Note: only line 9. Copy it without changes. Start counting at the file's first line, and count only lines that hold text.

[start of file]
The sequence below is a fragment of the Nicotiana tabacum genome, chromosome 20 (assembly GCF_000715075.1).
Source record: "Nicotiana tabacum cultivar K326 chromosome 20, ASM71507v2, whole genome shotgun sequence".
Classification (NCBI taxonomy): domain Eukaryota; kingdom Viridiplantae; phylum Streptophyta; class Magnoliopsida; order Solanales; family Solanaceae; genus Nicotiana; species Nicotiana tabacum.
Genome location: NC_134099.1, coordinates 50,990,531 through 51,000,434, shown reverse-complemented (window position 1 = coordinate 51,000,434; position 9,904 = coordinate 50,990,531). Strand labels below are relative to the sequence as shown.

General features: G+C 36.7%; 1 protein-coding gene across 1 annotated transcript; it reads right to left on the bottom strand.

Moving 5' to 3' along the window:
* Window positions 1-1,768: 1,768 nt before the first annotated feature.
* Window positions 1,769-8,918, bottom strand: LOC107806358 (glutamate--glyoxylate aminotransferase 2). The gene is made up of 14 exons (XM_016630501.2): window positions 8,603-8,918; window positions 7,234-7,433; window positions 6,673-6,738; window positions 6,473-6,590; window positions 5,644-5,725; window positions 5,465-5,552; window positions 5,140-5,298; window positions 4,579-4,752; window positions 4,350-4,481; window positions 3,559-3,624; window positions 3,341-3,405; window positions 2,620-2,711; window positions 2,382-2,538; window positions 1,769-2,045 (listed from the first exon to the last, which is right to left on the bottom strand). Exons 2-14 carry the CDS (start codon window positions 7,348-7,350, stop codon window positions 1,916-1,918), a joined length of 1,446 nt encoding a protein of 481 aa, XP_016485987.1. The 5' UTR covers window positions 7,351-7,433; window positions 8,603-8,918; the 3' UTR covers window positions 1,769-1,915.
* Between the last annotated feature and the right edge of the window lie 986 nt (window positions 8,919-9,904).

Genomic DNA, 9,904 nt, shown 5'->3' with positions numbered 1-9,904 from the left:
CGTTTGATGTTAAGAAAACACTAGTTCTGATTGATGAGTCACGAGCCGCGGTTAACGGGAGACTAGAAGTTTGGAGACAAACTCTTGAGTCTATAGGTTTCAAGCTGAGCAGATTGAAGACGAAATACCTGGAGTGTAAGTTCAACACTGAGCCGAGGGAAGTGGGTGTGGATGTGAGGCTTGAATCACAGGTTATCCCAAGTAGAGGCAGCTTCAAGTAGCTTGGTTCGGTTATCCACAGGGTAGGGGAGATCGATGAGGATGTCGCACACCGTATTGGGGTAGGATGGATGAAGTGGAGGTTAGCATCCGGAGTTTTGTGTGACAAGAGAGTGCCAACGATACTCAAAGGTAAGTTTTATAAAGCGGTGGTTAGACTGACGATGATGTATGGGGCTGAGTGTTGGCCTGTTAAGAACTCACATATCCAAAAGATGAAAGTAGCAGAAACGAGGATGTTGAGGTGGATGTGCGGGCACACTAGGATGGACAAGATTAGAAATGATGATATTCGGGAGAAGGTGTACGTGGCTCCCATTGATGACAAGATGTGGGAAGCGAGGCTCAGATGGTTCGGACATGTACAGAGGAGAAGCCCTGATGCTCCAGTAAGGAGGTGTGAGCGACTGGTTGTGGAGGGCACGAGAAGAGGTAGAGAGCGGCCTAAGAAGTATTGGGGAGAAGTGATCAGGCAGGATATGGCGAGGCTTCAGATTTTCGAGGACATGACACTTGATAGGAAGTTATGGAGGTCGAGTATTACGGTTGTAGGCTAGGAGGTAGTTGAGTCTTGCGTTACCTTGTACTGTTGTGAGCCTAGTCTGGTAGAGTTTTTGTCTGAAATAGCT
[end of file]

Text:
* Between the last annotated feature and the right edge of the window lie 986 nt (window positions 8,919-9,904).